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Mol Cell Proteomics. 2008 Jan;7(1):121-31. Epub 2007 Sep 26.

Discovering novel interactions at the nuclear pore complex using bead halo: a rapid method for detecting molecular interactions of high and low affinity at equilibrium.

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  • 1Department of Molecular, Cell, & Developmental Biology, University of California Santa Cruz, Santa Cruz, CA 95064, USA.

Abstract

A highly sensitive, equilibrium-based binding assay termed "Bead Halo" was used here to identify and characterize interactions involving components of the nucleocytoplasmic transport machinery in eukaryotes. Bead Halo uncovered novel interactions between the importin Kap95 and the nucleoporins (nups) Nic96, Pom34, Gle1, Ndc1, Nup84, and Seh1, which likely occur during nuclear pore complex biogenesis. Bead Halo was also used to characterize the molecular determinants for binding between Kap95 and the family of nups that feature multiple phenylalanine-glycine motifs (FG nups). Binding was sensitive to the number of FG motifs present and to amino acid (AA) residues immediately flanking the FG motifs. Also, binding was reduced but not abolished when phenylalanine residues in all FG motifs were replaced by tyrosine or tryptophan. These results suggest flexibility in the binding pockets of Kap95 and synergism in binding FG motifs. The hypothesis that Nup53 and Nup59 bind directly to membranes through a C-terminal amphipathic alpha helix and to DNA via an RNA recognition motif domain was also tested and validated using Bead Halo. The results support a role for these nups in nuclear pore membrane biogenesis and in gene expression. Finally, Bead Halo detected binding of the nups Gle1, Nup60, and Nsp1 to phospholipid bilayers. This may reflect the known interaction between Gle1 and phosphoinositides and suggests similar interactions for Nup60 and Nsp1. As the Bead Halo assay detected molecular interactions in cell lysates, as well as between purified components, it can be adapted for large-scale proteomic studies using automated robotics and microscopy.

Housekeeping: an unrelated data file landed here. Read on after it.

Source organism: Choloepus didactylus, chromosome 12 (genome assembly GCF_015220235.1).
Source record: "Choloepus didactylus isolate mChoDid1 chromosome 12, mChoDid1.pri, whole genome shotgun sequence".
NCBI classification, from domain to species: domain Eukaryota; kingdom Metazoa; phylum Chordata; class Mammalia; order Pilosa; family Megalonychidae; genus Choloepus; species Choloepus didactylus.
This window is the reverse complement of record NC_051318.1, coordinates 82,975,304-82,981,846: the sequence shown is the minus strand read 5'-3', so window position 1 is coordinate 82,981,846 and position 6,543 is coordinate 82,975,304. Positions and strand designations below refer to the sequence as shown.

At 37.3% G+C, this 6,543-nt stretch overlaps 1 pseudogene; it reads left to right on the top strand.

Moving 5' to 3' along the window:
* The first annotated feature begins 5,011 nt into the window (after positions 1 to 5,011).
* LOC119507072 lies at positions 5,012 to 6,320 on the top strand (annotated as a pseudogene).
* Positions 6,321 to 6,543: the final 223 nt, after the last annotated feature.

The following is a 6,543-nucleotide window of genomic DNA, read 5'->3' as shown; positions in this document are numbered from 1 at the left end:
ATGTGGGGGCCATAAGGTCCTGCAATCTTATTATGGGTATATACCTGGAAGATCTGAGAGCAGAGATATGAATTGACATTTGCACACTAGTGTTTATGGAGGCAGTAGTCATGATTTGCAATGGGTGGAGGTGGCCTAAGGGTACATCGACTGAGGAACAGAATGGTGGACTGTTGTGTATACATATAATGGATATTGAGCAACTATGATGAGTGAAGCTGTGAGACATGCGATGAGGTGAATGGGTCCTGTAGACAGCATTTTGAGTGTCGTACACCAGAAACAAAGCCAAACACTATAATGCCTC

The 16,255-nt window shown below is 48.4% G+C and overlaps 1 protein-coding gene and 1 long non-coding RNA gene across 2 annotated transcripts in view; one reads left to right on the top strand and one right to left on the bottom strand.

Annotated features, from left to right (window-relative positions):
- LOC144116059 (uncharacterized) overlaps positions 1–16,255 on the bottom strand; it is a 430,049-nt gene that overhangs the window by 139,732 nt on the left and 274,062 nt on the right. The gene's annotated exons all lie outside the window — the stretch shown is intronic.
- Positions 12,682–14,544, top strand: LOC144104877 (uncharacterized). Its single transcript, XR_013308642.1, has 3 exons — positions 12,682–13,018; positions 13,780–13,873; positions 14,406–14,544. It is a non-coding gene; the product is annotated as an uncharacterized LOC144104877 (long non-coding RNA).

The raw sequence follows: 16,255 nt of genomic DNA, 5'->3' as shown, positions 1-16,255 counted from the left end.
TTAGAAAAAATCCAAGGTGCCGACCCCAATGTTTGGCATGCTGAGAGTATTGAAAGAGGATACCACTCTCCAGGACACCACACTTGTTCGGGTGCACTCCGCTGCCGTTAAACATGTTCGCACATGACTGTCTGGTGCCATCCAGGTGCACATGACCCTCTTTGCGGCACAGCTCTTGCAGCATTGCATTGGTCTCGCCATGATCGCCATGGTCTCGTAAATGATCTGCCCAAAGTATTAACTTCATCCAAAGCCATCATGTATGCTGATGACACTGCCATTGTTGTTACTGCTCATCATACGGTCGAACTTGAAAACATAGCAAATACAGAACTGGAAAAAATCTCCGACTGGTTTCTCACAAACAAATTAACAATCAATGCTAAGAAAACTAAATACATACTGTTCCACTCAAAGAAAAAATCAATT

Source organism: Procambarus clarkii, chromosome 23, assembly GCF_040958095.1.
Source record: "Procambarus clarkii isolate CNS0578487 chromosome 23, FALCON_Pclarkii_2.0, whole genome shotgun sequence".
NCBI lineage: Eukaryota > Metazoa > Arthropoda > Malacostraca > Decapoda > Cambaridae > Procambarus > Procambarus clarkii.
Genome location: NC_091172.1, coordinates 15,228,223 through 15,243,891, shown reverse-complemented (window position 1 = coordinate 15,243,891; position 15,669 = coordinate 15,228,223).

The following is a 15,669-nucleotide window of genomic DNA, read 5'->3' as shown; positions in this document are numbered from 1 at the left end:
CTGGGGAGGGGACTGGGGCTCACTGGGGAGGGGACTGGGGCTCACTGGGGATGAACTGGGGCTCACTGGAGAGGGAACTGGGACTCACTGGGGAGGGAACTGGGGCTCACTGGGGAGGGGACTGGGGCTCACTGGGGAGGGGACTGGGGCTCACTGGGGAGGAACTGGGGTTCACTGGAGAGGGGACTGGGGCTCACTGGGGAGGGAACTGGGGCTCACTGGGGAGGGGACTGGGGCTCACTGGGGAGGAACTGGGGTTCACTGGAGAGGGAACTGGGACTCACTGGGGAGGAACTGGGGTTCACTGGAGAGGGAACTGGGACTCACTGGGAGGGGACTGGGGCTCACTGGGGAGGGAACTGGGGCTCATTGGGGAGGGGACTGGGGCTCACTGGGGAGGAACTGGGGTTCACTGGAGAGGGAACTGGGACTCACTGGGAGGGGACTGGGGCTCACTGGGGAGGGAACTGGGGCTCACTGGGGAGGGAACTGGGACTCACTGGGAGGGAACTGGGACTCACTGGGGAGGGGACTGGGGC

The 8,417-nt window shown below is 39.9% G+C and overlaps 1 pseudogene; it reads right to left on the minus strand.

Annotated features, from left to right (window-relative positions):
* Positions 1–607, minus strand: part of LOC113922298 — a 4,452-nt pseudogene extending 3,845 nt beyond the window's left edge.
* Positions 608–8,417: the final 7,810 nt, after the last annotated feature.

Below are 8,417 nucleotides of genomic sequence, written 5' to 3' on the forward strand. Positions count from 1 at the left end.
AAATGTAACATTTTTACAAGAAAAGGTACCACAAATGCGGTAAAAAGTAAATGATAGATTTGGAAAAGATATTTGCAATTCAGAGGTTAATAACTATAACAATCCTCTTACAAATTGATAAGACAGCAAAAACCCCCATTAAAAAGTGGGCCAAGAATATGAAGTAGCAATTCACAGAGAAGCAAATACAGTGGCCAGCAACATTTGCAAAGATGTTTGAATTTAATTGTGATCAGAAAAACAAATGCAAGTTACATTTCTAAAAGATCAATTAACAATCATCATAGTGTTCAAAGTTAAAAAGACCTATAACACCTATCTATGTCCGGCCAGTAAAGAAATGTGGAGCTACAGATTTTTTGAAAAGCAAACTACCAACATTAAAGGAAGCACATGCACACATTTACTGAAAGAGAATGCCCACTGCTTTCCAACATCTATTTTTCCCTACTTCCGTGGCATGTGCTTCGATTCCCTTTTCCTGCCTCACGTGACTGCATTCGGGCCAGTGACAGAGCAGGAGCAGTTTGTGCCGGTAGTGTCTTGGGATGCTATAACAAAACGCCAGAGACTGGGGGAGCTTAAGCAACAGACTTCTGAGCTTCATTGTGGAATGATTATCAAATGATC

PMID:
17897934
[PubMed - indexed for MEDLINE]
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